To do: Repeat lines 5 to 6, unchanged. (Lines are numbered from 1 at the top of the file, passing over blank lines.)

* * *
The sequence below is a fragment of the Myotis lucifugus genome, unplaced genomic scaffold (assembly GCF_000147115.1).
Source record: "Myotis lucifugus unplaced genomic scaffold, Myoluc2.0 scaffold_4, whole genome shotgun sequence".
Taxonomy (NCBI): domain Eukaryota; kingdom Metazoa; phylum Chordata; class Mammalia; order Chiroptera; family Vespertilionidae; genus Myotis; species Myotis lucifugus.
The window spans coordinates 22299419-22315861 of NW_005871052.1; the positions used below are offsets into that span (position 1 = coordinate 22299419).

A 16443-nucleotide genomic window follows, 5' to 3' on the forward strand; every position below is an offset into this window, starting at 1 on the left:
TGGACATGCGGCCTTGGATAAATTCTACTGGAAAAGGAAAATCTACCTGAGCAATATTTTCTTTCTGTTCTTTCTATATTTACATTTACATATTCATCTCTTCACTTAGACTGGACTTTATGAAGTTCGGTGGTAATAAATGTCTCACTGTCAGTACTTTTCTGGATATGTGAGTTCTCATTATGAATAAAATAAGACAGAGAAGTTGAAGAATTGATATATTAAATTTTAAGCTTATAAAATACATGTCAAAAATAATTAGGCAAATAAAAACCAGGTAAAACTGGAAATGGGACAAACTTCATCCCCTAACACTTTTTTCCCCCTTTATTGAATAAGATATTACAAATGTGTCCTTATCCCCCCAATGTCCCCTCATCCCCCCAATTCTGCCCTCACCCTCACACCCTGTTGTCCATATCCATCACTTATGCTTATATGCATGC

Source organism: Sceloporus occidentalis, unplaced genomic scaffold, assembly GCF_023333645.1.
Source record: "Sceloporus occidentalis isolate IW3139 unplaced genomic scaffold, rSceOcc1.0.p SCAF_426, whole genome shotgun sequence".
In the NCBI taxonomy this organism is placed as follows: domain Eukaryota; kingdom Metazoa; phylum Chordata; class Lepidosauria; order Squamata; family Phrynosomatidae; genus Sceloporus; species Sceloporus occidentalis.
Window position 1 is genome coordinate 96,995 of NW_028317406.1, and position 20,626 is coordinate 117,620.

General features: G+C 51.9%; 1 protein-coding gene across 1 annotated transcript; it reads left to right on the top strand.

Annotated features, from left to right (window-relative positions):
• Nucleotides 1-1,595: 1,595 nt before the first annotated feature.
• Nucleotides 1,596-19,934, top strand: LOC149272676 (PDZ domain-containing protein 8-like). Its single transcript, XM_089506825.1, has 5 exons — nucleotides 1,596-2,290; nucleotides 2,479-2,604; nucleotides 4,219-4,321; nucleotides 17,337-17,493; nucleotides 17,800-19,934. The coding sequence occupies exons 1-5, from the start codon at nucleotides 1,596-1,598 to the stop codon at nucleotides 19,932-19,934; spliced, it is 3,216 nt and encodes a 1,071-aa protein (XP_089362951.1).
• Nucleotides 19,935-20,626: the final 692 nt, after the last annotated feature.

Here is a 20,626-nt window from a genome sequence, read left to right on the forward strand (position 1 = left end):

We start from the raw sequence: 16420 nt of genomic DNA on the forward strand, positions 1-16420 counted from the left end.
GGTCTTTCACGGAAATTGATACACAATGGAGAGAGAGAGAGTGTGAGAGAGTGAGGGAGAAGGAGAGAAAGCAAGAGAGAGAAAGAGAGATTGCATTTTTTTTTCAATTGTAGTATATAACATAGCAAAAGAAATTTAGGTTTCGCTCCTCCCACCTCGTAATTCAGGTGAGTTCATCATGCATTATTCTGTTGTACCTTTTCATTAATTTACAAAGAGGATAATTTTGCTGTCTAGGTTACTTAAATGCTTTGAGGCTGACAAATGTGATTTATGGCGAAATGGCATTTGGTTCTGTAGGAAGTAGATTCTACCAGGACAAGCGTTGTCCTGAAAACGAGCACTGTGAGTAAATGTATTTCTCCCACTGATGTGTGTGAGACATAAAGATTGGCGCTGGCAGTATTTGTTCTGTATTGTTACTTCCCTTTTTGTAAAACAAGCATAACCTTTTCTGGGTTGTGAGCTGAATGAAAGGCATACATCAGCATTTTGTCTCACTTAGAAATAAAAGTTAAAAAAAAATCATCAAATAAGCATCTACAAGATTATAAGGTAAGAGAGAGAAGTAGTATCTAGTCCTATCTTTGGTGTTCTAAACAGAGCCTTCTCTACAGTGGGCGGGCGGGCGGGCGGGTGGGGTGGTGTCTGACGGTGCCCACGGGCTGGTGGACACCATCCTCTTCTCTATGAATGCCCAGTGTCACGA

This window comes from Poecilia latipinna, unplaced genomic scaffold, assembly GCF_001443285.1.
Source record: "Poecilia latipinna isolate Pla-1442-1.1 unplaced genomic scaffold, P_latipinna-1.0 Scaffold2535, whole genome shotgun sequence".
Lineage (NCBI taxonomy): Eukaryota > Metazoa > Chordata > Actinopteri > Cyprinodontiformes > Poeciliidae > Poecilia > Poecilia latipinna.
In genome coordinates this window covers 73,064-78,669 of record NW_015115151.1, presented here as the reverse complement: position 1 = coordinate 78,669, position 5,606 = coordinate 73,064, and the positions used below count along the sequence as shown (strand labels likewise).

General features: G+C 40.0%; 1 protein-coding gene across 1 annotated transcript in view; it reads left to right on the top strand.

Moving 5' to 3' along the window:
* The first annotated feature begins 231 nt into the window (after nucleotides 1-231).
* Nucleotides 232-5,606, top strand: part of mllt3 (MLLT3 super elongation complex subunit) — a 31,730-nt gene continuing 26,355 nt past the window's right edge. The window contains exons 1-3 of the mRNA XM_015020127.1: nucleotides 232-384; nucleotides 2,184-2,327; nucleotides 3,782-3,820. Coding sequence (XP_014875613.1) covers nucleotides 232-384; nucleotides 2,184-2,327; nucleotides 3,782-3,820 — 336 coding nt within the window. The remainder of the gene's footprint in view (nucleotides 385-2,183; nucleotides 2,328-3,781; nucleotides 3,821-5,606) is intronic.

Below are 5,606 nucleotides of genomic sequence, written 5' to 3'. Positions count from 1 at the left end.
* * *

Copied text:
A 16443-nucleotide genomic window follows, 5' to 3' on the forward strand; every position below is an offset into this window, starting at 1 on the left:
TGGACATGCGGCCTTGGATAAATTCTACTGGAAAAGGAAAATCTACCTGAGCAATATTTTCTTTCTGTTCTTTCTATATTTACATTTACATATTCATCTCTTCACTTAGACTGGACTTTATGAAGTTCGGTGGTAATAAATGTCTCACTGTCAGTACTTTTCTGGATATGTGAGTTCTCATTATGAATAAAATAAGACAGAGAAGTTGAAGAATTGATATATTAAATTTTAAGCTTATAAAATACATGTCAAAAATAATTAGGCAAATAAAAACCAGGTAAAACTGGAAATGGGACAAACTTCATCCCCTAACACTTTTTTCCCCCTTTATTGAATAAGATATTACAAATGTGTCCTTATCCCCCCAATGTCCCCTCATCCCCCCAATTCTGCCCTCACCCTCACACCCTGTTGTCCATATCCATCACTTATGCTTATATGCATGC